And that realization, that moment I understood that I was devoted to, bound to, this identity as a writer was both electrifying and paralyzing. It all felt more tangible – the very real possibility that I wouldn’t be able to make any money, the fact that my career path and lifestyle will most likely be worlds apart from my peers’, who will spend their four years studying business or math or engineering or something with a finish line. Writing has no finish line. I worried that I would simply run out of things to say, or that I would realize, after everything, that I just wasn’t any good at this. But that was the point, right?

I was good at this, I always have been. So, I continued. I continued to write for the online publication that gave me the freedom to spew seemingly unimportant thoughts out onto the internet and people actually liked it. I interned at a few publications without pay and I still showed up to work every morning in my peep-toe pumps and conservative black skirts. I sent my writing around to countless magazines, newspapers and websites, messaged executive editors, HR department heads, and recruiters hoping to entice someone, anyone, to read my stuff. And eventually, they did. Even when my byline started to pop up on the most seemingly unreachable publications, even after being published and promoted on a platform with over 207 million unique monthly viewers, I still didn’t feel validated. Yeah, I published some writing, but I’m not really a writer.

And I don’t know if I’ll ever really feel like one. It’s tough to be a newcomer in a field that is so heavily rooted in identity. I felt as though declaring myself a writer would say more about me than just my discipline – that the label would define my personality, my way of life, my appearance. Aren’t writers supposed to be artsy? Aren’t journalists supposed to be pushy? I felt like a poser – I identified with my writing but I didn’t have the confidence to let it identify me.

I have so much yet to accomplish; a horde of unwritten, unborn words in my head and a resume with too much blank space. When I write a bestselling novel, or publish a personal narrative in The New Yorker, I will share my story. But I have yet to amble down my road to success before I’m able to reminisce about it, before I’m able to claim success at all.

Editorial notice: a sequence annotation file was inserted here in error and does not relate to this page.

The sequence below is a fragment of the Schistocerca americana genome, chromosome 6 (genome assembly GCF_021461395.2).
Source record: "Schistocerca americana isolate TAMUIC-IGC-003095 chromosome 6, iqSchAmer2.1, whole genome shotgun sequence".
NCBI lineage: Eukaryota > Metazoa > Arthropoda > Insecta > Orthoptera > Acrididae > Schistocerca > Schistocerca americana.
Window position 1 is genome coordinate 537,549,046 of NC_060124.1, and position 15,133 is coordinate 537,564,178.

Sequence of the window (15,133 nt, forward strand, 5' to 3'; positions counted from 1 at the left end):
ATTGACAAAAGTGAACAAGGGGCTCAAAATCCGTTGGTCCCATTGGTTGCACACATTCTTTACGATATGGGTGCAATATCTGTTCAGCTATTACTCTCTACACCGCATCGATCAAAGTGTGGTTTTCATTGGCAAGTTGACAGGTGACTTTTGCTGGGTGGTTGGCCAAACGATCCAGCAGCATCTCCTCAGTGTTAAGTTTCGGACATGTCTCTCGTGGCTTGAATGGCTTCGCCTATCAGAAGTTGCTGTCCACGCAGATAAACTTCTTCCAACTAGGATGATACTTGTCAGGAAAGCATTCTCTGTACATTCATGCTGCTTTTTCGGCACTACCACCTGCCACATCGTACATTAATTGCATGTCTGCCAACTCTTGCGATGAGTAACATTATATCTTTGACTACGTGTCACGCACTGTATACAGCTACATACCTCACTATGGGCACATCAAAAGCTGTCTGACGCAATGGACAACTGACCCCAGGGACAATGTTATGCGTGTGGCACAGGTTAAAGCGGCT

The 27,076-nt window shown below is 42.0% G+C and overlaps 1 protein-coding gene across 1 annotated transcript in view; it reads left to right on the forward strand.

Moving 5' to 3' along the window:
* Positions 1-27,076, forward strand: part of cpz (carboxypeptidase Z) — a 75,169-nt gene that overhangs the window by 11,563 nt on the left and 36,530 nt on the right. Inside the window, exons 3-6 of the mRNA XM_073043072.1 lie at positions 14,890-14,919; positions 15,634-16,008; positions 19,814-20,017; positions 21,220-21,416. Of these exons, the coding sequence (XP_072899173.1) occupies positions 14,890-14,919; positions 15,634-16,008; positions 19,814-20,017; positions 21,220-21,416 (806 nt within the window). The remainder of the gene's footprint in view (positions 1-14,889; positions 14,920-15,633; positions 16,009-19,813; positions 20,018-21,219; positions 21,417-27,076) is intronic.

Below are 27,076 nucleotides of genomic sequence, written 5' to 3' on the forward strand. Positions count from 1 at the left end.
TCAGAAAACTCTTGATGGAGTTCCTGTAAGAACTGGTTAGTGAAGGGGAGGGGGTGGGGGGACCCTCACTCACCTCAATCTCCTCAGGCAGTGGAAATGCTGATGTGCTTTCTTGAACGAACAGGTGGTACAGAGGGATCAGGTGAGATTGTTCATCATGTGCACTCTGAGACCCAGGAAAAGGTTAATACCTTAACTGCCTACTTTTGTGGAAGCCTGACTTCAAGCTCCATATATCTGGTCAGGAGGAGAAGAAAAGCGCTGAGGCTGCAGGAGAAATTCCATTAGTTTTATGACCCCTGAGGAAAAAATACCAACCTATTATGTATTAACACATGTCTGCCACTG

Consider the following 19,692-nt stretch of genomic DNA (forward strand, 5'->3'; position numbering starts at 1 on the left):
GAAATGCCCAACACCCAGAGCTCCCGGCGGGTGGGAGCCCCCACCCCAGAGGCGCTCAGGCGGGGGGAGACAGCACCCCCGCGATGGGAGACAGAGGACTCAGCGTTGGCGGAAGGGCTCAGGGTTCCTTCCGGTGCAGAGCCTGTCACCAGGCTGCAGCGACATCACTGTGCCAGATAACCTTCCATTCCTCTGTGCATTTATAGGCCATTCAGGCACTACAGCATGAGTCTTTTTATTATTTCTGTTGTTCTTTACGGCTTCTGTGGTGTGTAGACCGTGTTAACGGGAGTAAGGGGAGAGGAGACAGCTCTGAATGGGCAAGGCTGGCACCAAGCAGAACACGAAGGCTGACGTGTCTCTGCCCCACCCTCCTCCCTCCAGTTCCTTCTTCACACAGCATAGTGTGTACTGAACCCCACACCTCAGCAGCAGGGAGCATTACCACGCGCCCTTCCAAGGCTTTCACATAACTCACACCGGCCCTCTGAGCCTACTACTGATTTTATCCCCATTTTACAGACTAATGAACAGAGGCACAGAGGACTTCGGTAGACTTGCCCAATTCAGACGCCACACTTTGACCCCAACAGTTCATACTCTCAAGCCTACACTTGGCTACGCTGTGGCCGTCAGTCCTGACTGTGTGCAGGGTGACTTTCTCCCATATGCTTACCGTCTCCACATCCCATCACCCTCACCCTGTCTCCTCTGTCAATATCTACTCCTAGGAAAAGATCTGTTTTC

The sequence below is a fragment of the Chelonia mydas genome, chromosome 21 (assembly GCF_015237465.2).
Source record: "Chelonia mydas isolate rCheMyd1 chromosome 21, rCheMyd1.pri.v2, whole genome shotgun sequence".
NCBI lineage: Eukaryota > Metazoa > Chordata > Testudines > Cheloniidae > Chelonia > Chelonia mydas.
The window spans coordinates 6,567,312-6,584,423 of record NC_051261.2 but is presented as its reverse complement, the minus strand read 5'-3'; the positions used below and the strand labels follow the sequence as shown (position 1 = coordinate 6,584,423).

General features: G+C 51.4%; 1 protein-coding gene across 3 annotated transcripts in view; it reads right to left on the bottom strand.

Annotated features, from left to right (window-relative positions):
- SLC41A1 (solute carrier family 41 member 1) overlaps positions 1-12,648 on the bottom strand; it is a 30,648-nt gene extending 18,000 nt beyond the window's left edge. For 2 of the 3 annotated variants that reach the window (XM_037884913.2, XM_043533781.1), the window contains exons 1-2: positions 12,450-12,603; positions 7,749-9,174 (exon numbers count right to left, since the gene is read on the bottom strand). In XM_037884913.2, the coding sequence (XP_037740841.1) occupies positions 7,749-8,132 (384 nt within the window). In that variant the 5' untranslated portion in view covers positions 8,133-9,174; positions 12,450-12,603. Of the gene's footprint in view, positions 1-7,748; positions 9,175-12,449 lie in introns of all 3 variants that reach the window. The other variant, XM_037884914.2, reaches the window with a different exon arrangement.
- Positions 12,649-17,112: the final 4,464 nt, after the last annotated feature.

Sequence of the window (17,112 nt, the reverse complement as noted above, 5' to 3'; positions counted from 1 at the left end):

Most of all, I’m uncertain about my writer-ness because I’m unwaveringly confident, optimistic, self-assured about my future – and not because I think I’m the most talented person to pick up a pencil, but because I am transported to another world when I do. Although I am hesitant to accept the “writer” label, I’m certainly a person who writes. A lot. And it’s something that I don’t think I could function without; I write to interpret the absurdly unfair, dizzyingly gorgeous world around me. I write to declutter my untidy mind, to remember feelings and moments as they are when I experience them. I write to relate to people, I write to get A’s, I write to entertain, I write to educate.

But most importantly, I write because who the hell am I not to? Who am I to discard my passion, to write it off as a juvenile hobby and pursue a desk job at a colorless company with an unscratchable itch to document life through words? Who am I to discover what sets my soul on fire and to sit back and watch someone else do it?

I am a writer, as I am myself, because I simply could not be anyone else.


Image courtesy of: The Odyssey